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Trop Med Int Health. 2020 Feb;25(2):186-192. doi: 10.1111/tmi.13334. Epub 2019 Nov 21.

Quantifying the HIV treatment cascade in a South African health sub-district by gender: retrospective cohort study.

Author information

1
Department of Epidemiology, Brown University School of Public Health, Providence, RI, USA.
2
Department of Environmental Health, Tufts University, Medford, OR, USA.
3
Department of Health, Centre for Infectious Disease Epidemiology and Research, University of Cape Town, Cape Town, South Africa.
4
Health Systems Research Unit, South African Medical Research Council, Cape Town, South Africa.
5
Division of Social and Behavioural Sciences, School of Public Health and Family Medicine, University of Cape Town, Cape Town, South Africa.

Abstract

in English, French

OBJECTIVES:

To quantify the HIV care cascade in a Cape Town sub-district to understand rates of linkage to and engagement in HIV care.

METHODS:

We used routinely collected data to reconstruct the treatment cascade for 8382 infected individuals who tested HIV + in 2012/2013. We obtained data on patient gender, year of initial HIV-positive test, age at testing and initial CD4 cell count and defined five stages of the HIV care cascade. We quantified attrition across cascade stages.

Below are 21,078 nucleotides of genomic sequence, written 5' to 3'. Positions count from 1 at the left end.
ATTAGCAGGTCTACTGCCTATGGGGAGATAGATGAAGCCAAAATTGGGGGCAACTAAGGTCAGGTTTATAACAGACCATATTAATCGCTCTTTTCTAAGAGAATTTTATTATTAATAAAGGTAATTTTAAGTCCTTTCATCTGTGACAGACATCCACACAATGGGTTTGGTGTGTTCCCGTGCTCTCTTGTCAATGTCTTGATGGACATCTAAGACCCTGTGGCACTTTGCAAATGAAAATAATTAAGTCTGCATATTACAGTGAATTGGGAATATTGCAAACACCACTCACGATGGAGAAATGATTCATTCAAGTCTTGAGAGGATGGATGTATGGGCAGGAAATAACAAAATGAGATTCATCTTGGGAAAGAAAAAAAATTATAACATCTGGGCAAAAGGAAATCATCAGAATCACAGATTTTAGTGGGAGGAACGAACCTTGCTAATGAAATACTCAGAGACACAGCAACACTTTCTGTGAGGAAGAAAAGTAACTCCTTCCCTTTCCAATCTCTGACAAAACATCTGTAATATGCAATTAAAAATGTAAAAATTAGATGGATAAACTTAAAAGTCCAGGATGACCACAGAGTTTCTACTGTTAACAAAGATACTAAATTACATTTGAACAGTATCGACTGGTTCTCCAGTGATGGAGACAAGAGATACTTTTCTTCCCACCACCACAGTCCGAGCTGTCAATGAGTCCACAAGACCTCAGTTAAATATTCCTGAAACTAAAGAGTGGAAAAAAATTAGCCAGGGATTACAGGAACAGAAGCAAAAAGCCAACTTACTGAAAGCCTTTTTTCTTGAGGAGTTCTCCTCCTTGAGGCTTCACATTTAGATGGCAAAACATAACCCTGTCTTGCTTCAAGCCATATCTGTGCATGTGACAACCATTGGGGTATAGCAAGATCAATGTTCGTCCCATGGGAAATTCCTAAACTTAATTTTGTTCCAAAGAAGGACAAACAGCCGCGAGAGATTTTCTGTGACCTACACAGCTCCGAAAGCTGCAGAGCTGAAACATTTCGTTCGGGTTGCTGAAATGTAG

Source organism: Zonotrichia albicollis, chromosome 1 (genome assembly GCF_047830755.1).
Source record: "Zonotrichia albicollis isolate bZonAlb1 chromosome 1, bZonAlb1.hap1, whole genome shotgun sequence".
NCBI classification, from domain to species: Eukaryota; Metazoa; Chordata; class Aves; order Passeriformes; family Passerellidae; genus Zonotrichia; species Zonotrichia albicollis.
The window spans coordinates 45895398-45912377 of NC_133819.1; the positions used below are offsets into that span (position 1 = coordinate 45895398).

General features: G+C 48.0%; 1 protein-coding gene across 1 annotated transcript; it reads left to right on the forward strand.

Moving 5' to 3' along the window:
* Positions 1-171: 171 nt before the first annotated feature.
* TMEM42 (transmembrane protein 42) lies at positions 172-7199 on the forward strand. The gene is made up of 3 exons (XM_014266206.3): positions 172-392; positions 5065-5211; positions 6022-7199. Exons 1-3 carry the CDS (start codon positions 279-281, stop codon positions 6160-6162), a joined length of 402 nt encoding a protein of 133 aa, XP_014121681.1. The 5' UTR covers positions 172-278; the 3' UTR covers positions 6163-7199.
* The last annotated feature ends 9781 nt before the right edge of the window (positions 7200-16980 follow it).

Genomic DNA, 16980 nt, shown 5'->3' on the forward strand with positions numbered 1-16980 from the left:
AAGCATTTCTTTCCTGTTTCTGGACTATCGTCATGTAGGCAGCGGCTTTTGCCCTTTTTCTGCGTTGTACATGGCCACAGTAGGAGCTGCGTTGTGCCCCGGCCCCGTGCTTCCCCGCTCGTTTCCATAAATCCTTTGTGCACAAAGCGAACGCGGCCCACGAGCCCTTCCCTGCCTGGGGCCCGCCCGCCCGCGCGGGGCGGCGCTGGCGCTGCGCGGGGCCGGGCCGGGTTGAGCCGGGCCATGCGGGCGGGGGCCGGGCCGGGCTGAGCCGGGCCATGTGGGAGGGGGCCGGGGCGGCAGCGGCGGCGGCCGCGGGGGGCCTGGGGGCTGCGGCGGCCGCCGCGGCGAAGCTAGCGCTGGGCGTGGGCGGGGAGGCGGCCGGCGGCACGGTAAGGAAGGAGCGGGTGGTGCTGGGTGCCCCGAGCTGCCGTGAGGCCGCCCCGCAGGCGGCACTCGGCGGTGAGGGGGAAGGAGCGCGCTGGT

RESULTS:

Two-thirds of the sample (5646) were women. Men were older at time of first testing (36.5 vs. 31.3 years) and had more advanced HIV disease at diagnosis (298 vs. 404 CD4 cells/µL for women). The median duration of follow-up was 818 days. Among women, 90.5% attended an initial HIV care visit, 54.6% became eligible for antiretroviral therapy under local guidelines during follow-up, 49.3% initiated ART and 45.6% achieved a therapeutic response. Among men, 88.0% attended an initial HIV care visit, 67.4% became ART eligible during follow-up, 48.0% initiated ART and 42.4% achieved a therapeutic response. Approximately 3% of women and 5% of men died during follow-up.

CONCLUSIONS:

We were able to reconstruct the HIV treatment cascade using routinely collected data. In this setting, rates of engagement in care differ by gender in key stages of the cascade, with men faring worse than women at each cascade point. This highlights the need for interventions aimed at encouraging earlier testing, linkage, ART initiation and retention among men.

KEYWORDS:

Afrique du Sud; HIV treatment cascade; South Africa; cascade de traitement du VIH; différences entre les sexes; gender differences; lien avec les soins; linkage to care

PMID:
31698524
PMCID:
PMC7007356
[Available on 2021-02-01]
DOI:
10.1111/tmi.13334

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